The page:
Seattle-based global e-commerce titan Amazon announced yesterday that it has taken significant steps to expand its growing transportation fleet, purchasing 11 Boeing 767-300 aircraft. This marks the first time the company has purchased aircraft, as it has traditionally procured airfreight capacity through leases.
The company said that seven aircraft were purchased from Delta, with the remaining four from WestJet, adding that these aircraft will be part of Amazon’s network by 2022.
“Our goal is to continue delivering for customers across the U.S. in the way that they expect from Amazon, and purchasing our own aircraft is a natural next step toward that goal,” said Sarah Rhoads, Vice President of Amazon Global Air, in a statement. “Having a mix of both leased and owned aircraft in our growing fleet allows us to better manage our operations, which in turn helps us to keep pace in meeting our customer promises.”
Amazon Air’s fleet expansion comes at a time when customers are relying on fast, free shipping more than ever, noted an industry observer, adding that these fleet additions will ensure added capacity in Amazon Air’s network for years to come. What’s more, the observer noted that Amazon is constantly assessing its transportation fleet and network to determine what it needs to support fast, free shipping for customers.
Company officials said that the four aircraft purchased from WestJet in March are currently undergoing passenger to cargo conversion and will join Amazon Air’s network in 2021, and the seven aircraft from Delta will enter its air cargo network in 2022.
“These fleet additions will ensure added capacity in Amazon Air’s network for years to come,” Amazon said. “The company will continue to rely on third-party carriers to operate these new aircraft.”
Jerry Hempstead, president of Hempstead Consulting, told LM that this development is another example of Amazon being Amazon.
“Because of COVID-19 substantially reducing the number of travelers, airlines have taken down aircraft to rationalize their networks,” he said. “The parked planes just eat up cash. So, the airlines have a chance to move them off their balance sheets so they can replace them with new more fuel-efficient planes. Therefore, there are real ‘buys’ on hardware. Originally Amazon went to third parties like ATSG [and Atlas Air] to acquire the planes and provide the crews to fly them. Now Amazon is taking a more cost-efficient tact and picking up planes on the cheap, then outsourcing the modification and the piloting of the planes. Amazon has not been shy in publicly stating its intentions to build out its fleet and its hub network. Amazon isn’t done building its fleet.”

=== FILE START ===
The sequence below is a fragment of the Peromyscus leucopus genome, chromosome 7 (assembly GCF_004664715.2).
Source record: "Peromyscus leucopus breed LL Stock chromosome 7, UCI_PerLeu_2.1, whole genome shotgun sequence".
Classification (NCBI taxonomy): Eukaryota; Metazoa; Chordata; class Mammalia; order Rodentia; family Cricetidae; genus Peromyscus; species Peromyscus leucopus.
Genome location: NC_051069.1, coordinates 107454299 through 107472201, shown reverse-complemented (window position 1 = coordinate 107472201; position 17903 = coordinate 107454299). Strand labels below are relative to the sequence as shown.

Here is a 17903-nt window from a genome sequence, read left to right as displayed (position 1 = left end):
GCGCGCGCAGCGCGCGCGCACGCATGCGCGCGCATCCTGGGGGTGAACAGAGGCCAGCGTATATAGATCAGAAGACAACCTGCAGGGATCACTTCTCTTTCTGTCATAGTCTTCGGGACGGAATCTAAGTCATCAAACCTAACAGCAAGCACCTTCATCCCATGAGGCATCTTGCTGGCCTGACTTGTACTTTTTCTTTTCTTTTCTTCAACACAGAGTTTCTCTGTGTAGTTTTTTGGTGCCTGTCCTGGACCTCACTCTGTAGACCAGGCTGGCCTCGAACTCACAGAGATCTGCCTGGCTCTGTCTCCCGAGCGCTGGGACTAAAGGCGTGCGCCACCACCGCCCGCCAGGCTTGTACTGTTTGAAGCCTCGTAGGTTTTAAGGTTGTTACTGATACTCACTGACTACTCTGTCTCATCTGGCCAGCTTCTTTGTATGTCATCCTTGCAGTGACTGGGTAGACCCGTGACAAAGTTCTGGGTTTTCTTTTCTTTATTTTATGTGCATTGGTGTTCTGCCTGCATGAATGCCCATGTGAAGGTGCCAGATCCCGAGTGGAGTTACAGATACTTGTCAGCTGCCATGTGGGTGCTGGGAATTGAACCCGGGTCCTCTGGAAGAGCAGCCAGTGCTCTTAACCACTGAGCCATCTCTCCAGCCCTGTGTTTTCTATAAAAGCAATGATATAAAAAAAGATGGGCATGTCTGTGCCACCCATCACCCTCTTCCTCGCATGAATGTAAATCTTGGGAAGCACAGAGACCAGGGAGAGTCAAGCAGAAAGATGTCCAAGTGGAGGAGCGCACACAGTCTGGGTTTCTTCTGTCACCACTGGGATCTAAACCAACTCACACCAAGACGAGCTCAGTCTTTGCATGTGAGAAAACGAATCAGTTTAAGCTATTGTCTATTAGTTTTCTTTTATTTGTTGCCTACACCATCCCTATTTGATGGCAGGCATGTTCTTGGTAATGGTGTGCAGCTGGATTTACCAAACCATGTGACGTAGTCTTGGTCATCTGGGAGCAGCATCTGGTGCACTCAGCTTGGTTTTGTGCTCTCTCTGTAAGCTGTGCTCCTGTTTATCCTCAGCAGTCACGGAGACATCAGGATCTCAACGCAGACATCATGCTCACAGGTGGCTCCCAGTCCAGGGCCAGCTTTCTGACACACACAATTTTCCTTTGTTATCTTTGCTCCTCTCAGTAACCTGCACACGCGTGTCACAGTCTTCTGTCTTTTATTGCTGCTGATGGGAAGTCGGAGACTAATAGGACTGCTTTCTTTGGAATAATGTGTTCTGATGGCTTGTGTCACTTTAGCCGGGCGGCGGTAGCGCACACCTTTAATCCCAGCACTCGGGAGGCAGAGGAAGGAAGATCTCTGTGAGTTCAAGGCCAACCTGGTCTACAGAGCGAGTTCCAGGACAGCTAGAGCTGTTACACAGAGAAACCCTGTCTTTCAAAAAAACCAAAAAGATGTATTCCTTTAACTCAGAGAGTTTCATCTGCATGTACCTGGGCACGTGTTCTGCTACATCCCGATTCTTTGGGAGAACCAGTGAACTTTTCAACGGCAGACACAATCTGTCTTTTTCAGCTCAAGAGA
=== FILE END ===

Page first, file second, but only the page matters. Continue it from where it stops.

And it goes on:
Last June, Amazon said it is leasing 12 Boeing 767-300 converted cargo aircraft from ATSG as part of an initiative to meet changing customer needs through the investment in ways to provide fast and free delivery.
Company officials said that the addition of these 12 aircraft join its existing fleet of 70 aircraft and brings its total network to more than 80, with one of the new aircraft coming to Amazon Air cargo operations in May and the other 11 scheduled to be delivered in 2021.
And they added that the timing of these additional aircraft syncs up well with consumers ordering more goods online, due to the ongoing COVID-19 pandemic, while also noting that Amazon Air has played a “central role” during this time through the transporting of PPE supplies, not only for Amazon staffers but also frontline health workers and relief organizations throughout the U.S.
In September, various reports indicated Amazon purchased a Boeing 767 aircraft, marking a shift from Amazon’s longstanding tradition of leasing aircraft from Air Transport Services Group (ATSG), to operate its air cargo network to serve United States-based customers, and Atlas Air Worldwide Holdings, whom provides air cargo services to support Amazon’s package deliveries to its customers.
A May 2020 report issued by the Chaddick Institute for Metropolitan Development at Chicago-based DePaul University observed that Amazon Air is focused on increasing its air cargo presence in various ways, including:
- putting more emphasis on cargo-only airports than most other package-shipment providers;
- becoming more oriented toward daytime flights and point-to-point routes than FedEx and UPS; -expanding its fleet to 70 airplanes by 2021 and could grow to 200 planes in 7-8 years;
- making Cincinnati (CVG), Chicago Rockford, Ontario, Tampa, and Wilmington (OH) focal points; and
- creating a CVG megahub that greatly boosts its potential to be a multi-purpose delivery provider
About the Author
Jeff Berman, Group News Editor
Jeff Berman is Group News Editor for Logistics Management, Modern Materials Handling, and Supply Chain Management Review. Jeff works and lives in Cape Elizabeth, Maine, where he covers all aspects of the supply chain, logistics, freight transportation, and materials handling sectors on a daily basis. Contact Jeff Berman